The noticeable rise in the quality and visibility of Indian art can be attributed to many factors, not least of which are the excellent education and training facilities in India. As examples, Dr. Reddy mentions the J.J. School of Art in Mumbai and Baroda, Shantiniketan near Kolkata, and the Government School of Art and Architecture in Hyderabad. Also, there are several well-known galleries in metropolitan centers. At Saffronart, the turnover last year was $4.2 million. And in the first half of 2005, its volume ($5.7 million) exceeded the combined total at Sotheby's and Christie's.
Buyers from all over the world are now showing an interest in Indian art. Six art galleries displaying modern Indian art have sprung up in New York alone. Japanese tinned-fish mogul Masanori Fukuoka, who has a personal collection of more than 5,000 paintings in Osaka, is a big buyer. Two years ago, he bought a triptych by Tyeb Mehta titled ‘Celebration' from Christie's for $317,500. Other international buyers are Hollywood director Roland Emmerich, and Christie's former chief executive Christopher Davidge.
The driving forces behind this art boom, however, are the wealthy and educated resident and non-resident Indians. Forbes magazine estimated the average net worth of the 40 richest Indians to be $1.5 billion. Robin Dean of Sotheby's describes the art buyers as "wealthy young entrepreneurs." He adds, "In the past 18 months, a lot of them have turned to art as an alternative investment. The boom has happened because Indian art has been undervalued for a long time."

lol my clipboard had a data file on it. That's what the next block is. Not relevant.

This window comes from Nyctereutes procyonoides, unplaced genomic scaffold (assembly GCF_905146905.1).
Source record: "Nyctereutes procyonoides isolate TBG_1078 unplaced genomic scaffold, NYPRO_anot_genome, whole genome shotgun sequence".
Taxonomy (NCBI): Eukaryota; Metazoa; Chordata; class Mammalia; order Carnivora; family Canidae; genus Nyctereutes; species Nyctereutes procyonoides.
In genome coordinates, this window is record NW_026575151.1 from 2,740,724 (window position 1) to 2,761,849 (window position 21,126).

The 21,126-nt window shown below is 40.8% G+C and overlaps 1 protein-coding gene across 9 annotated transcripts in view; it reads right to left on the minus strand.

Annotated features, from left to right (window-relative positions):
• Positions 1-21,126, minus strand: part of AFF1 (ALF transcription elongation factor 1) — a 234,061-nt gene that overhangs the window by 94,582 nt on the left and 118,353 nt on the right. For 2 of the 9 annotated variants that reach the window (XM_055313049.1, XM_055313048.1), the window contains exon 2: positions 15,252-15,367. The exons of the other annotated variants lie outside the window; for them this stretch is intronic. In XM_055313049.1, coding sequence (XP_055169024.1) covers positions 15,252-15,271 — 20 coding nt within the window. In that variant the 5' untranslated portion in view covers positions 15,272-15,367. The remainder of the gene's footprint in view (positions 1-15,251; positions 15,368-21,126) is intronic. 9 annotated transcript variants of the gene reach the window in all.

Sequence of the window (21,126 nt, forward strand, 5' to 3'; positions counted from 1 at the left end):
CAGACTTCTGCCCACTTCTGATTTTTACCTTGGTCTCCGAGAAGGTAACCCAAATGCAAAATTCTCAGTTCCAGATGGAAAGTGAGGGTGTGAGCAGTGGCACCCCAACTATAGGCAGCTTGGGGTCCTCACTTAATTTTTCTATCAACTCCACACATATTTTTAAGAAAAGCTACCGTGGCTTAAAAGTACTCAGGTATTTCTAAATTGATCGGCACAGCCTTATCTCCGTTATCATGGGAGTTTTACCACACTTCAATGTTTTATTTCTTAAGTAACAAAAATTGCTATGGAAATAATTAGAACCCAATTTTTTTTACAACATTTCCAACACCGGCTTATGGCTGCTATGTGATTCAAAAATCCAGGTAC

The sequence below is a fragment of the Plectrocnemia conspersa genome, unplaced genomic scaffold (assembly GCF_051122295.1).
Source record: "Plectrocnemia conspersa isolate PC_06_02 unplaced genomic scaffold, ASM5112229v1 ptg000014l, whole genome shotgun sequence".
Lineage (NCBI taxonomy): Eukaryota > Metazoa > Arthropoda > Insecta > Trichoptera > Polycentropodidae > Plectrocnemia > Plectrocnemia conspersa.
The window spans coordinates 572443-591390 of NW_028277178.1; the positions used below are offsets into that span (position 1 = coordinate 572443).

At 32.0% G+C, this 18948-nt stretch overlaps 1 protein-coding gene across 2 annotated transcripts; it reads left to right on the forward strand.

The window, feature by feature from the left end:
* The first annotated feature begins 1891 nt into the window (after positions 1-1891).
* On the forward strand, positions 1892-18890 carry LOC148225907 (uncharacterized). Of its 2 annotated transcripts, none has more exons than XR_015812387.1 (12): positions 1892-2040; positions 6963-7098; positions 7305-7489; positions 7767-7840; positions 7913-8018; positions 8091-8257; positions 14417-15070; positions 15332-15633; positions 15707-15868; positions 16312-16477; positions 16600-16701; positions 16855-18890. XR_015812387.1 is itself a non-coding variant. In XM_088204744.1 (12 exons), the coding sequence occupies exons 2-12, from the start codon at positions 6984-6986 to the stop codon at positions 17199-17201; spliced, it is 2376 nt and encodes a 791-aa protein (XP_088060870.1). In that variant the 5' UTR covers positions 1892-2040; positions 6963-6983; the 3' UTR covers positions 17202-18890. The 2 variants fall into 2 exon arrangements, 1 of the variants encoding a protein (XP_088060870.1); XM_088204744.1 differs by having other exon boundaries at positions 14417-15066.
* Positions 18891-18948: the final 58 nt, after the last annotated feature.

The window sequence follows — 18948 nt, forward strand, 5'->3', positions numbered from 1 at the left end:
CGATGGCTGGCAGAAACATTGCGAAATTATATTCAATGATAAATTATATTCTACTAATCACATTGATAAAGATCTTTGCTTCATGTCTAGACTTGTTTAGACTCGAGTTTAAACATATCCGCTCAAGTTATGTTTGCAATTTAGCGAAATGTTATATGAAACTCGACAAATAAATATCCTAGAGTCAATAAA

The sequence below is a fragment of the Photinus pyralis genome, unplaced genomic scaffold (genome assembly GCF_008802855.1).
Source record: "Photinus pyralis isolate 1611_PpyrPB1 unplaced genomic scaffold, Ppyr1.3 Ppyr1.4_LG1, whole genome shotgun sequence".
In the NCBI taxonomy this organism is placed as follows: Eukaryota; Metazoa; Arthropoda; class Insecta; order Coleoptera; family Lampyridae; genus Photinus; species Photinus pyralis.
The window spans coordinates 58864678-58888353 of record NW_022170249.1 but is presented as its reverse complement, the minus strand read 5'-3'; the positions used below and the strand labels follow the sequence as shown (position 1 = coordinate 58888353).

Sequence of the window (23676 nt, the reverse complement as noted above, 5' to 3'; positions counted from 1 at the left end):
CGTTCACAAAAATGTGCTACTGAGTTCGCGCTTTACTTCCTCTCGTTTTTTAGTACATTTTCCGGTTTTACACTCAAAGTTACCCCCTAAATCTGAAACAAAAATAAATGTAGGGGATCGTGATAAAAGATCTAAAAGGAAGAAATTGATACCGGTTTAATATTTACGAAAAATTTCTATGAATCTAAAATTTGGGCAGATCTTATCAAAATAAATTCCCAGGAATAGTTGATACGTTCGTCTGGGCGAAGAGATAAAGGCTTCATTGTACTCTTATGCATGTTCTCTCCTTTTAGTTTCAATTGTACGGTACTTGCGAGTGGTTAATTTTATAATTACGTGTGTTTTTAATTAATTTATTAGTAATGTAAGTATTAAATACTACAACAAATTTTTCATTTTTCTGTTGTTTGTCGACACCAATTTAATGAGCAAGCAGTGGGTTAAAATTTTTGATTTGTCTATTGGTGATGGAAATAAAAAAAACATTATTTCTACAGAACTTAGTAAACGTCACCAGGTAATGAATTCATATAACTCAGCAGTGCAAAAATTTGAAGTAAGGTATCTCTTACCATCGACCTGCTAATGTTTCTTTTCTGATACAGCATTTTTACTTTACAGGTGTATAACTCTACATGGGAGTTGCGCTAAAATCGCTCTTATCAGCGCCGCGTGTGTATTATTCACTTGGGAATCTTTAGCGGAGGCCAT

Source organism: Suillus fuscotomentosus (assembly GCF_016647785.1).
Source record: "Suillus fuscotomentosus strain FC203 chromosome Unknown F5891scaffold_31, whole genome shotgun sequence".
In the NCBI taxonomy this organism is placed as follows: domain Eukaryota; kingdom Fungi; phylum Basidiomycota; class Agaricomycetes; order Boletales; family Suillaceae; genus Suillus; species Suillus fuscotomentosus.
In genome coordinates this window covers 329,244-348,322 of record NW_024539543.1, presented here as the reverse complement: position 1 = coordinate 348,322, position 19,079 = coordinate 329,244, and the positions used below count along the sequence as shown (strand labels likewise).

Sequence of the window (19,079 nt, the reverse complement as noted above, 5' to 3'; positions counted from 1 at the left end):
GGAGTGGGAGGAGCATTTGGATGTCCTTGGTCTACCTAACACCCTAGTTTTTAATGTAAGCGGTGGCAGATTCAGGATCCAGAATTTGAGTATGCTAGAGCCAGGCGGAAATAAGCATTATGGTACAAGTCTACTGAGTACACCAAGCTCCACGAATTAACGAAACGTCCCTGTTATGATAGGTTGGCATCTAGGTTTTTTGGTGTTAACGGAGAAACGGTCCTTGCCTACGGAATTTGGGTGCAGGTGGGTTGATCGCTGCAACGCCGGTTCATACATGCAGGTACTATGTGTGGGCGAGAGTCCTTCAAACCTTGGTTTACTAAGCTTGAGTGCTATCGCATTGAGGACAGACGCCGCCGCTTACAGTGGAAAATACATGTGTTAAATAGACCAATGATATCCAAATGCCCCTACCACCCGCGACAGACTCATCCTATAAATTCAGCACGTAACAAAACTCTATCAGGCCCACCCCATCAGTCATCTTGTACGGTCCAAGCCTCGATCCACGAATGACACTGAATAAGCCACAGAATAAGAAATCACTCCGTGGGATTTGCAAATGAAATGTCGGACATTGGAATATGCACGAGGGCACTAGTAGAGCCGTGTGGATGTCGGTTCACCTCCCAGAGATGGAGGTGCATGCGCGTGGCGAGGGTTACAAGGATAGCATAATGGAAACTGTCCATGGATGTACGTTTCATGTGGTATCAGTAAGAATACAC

So which artists are the most popular? The Progressive Artists Group has emerged as the market leader. This group of artists had come together in 1947, the year of India's independence, with the idea of breaking away from colonial and traditional influences, and wanting to "evolve a language for Indian contemporary art," in Husain's words. They were involved with European modernist styles, and dabbled in cubism, expressionism and pure abstraction. Maqbool Fida Husain was the de facto dean of this group, and its most visible face. Other Progressives were Syed Haider Raza, Francis Newton Souza, K. H. Ara, V. Gaitonde, Tyeb Mehta, Ram Kumar and Akbar Padamsee.